This is the first blog in a series on how Pyramid brings time intelligence to analytics.
Central to most analytic systems is the requirement to apply time to an analysis or report. The first and usually simplest component is to view amounts grouped in date “buckets” or periods. We can usually achieve this after identifying the existing date-time field on a data set—which is usually on the “grain,” or transactional detail of the stored data in the database. Once we have this date element (or elements if there are multiple dates), we can use time as a key element in all reporting.
To illustrate this, consider a grid of sale amounts per transactional date that has been converted to a column chart.
Seeing the data in this example at the individual day level is too granular. We need to add logical super groupings of dates and times to allow the reporting to show more useful period buckets. Grouping amounts into date periods by adding new columns to the data set will allow us to add time intelligence to the original data set.
Using our example, it is difficult to discern performance over the course of the year. One obvious approach is to total the results by month, which we solve by creating a separate “bucket” for each month and summing all sales by each month. From the visual below, we can now see the monthly grouping, a much clearer picture of our sales performance for that year.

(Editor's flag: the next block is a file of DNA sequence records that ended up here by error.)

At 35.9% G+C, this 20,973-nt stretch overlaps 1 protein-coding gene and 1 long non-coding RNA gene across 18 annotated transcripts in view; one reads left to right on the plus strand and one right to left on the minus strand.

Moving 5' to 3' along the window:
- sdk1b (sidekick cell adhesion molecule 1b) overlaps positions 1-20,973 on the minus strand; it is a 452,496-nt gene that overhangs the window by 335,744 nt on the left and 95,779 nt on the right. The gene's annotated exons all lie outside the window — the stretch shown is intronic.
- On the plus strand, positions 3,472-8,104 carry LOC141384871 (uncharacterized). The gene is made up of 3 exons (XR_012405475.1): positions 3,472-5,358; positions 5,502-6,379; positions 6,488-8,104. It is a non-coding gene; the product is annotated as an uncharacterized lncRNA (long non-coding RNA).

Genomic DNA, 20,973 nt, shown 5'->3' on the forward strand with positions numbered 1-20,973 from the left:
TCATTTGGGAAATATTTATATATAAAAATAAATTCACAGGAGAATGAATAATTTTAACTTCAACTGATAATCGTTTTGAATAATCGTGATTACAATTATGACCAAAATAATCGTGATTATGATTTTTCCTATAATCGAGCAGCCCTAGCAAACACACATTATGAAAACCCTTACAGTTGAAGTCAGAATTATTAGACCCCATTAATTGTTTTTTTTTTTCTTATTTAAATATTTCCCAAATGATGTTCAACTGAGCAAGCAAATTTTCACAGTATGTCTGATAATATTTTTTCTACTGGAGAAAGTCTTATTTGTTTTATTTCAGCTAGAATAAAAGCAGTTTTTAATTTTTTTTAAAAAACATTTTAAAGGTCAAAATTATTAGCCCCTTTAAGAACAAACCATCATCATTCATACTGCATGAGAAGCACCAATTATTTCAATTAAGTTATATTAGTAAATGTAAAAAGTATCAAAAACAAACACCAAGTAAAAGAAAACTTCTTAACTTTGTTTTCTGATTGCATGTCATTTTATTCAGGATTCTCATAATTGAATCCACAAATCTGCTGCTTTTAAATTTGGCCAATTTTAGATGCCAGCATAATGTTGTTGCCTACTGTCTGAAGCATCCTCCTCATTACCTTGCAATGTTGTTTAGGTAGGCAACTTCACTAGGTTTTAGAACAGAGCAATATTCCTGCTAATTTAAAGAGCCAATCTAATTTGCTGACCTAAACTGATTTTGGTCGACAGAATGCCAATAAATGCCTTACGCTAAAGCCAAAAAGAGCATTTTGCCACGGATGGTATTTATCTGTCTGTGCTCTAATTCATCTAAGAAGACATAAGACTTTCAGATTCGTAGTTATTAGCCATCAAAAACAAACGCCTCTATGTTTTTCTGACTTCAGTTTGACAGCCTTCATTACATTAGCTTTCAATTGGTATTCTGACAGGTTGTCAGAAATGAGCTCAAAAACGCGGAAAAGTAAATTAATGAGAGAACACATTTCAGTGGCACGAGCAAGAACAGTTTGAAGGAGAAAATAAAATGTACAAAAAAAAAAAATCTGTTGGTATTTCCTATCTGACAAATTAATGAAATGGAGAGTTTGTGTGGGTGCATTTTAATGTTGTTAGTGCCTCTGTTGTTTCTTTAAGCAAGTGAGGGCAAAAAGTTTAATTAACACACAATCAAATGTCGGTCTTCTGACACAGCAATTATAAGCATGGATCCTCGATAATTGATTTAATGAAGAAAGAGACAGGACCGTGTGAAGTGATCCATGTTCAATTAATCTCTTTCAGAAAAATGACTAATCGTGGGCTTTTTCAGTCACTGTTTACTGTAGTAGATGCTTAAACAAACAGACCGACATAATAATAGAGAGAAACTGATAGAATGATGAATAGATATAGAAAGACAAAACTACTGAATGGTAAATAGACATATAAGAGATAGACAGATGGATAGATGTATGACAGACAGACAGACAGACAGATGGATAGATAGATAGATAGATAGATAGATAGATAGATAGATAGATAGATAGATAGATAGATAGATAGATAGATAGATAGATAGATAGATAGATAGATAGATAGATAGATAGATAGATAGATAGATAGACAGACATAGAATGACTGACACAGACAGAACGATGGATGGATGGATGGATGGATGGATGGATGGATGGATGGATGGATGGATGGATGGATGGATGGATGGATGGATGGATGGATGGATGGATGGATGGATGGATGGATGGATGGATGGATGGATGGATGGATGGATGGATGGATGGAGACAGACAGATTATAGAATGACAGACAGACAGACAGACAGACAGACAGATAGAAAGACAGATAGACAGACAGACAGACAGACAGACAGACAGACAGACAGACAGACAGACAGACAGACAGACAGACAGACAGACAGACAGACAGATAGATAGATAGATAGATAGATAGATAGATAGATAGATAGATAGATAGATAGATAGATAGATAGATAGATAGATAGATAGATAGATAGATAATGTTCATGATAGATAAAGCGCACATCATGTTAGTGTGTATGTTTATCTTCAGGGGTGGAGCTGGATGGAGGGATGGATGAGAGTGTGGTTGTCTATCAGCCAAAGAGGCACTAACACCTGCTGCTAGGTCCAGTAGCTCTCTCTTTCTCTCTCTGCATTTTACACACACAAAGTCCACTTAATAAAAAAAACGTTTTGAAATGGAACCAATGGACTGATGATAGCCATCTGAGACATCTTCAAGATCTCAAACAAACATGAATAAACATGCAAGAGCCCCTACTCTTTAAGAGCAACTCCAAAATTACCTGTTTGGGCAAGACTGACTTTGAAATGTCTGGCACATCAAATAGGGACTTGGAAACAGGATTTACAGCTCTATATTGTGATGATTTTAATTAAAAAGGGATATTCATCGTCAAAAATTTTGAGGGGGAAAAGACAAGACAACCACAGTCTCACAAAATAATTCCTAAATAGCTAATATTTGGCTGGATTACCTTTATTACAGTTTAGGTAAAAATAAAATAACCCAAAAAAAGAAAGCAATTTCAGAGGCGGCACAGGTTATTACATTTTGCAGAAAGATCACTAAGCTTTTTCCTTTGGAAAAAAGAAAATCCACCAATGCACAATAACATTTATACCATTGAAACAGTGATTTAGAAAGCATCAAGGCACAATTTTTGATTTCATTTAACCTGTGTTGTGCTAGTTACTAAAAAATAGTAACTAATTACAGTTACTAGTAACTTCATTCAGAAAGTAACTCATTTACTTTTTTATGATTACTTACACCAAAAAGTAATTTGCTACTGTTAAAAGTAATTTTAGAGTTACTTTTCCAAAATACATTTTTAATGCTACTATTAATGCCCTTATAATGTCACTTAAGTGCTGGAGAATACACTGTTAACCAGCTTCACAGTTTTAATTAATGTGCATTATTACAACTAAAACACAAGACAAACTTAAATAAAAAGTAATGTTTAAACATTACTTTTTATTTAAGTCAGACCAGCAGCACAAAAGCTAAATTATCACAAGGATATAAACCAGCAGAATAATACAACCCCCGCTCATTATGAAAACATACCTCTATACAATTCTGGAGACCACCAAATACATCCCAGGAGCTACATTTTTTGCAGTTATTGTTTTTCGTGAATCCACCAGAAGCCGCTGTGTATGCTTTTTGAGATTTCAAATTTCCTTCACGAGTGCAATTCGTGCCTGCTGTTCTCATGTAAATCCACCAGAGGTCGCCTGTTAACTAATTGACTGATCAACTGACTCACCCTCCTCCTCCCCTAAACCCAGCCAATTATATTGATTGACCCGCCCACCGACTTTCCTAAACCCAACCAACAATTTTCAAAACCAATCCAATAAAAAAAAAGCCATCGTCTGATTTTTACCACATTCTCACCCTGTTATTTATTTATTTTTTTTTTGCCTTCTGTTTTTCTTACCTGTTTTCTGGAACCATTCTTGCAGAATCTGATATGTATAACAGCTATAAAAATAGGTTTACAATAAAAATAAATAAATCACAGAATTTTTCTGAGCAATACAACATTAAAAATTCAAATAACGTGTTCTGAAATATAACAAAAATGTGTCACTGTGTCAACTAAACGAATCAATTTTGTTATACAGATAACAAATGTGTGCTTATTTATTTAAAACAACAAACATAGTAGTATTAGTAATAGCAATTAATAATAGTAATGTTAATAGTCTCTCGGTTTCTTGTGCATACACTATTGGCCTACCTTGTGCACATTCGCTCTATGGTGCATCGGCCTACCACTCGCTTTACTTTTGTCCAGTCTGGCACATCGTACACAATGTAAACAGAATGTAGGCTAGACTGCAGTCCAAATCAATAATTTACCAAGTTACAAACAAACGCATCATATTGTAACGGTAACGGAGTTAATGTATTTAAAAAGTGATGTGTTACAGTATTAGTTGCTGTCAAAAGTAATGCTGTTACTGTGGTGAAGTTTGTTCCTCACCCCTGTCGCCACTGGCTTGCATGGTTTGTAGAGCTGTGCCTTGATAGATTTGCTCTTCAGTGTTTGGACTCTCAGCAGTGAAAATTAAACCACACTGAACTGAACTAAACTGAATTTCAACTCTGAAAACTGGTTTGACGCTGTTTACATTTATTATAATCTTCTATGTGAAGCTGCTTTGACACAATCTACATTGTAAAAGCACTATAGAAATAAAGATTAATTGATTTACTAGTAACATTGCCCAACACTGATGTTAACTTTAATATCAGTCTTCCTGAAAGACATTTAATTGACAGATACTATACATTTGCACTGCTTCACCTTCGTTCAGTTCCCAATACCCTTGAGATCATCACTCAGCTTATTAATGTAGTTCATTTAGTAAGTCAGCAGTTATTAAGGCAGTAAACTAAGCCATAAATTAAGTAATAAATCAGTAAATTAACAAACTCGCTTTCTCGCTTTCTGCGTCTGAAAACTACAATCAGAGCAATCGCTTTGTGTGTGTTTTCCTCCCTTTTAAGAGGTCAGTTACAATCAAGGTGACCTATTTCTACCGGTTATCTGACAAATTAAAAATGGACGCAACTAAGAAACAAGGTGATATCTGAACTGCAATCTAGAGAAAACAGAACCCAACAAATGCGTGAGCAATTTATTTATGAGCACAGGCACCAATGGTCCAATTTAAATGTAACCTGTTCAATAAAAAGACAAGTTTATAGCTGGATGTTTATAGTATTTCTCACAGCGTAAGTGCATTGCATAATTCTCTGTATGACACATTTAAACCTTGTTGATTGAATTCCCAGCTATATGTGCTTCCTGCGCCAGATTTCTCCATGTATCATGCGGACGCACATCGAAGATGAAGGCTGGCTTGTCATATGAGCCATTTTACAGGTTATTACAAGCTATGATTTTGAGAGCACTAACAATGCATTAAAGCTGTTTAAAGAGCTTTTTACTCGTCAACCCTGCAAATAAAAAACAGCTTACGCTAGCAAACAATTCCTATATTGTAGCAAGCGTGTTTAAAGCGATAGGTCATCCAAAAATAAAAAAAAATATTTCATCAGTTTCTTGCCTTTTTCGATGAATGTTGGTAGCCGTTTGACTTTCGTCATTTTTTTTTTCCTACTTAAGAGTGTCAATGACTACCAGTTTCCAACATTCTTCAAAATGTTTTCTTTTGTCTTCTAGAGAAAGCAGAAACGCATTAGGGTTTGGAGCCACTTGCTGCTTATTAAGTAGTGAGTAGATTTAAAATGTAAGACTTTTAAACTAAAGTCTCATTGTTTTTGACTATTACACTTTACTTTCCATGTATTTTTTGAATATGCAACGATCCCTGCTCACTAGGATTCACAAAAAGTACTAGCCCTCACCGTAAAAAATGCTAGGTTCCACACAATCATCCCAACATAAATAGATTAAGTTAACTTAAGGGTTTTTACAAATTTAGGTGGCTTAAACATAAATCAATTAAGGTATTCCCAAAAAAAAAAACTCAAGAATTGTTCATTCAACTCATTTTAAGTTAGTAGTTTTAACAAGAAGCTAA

Creating multiple buckets for different date and time scenarios will enable us to analyze our data with more flexibility and clarity.
In the next stage, let’s assume I want to see the sales totals for 2017 and compare them to 2018. Here, I not only do I want to see the data bucketed into annual figures, I also want to see the absolute difference and the percentage change between the annual numbers.
This is the second component of time intelligence: creating calculations over a range of dates and comparing them against previous periods.
The above scenarios are simplistic but cut to the heart of what most analyses need to repeatedly do: visualize data over time. However, what seems a simple task can be difficult with the wrong analytics tool. Indeed, the challenge of making all logical elements of dates and time can become overly complicated or unworkable. Many BI solutions require users to contort data unnecessarily and manipulate report designs to accommodate complex date and time logic, or leave the user with a handful of clumsy options that force them to do the “clever” stuff in offline tools like Excel.
Pyramid includes an array of tools, wizards, and functions to solve both sets of time-intelligence challenges. The capabilities are highly effective and user-friendly, and work for all data sources and query languages supported by Pyramid (MDX and SQL)—covering the basics all the way through to highly sophisticated functionality.
The next set of blogs in this series will cover these elements in greater detail.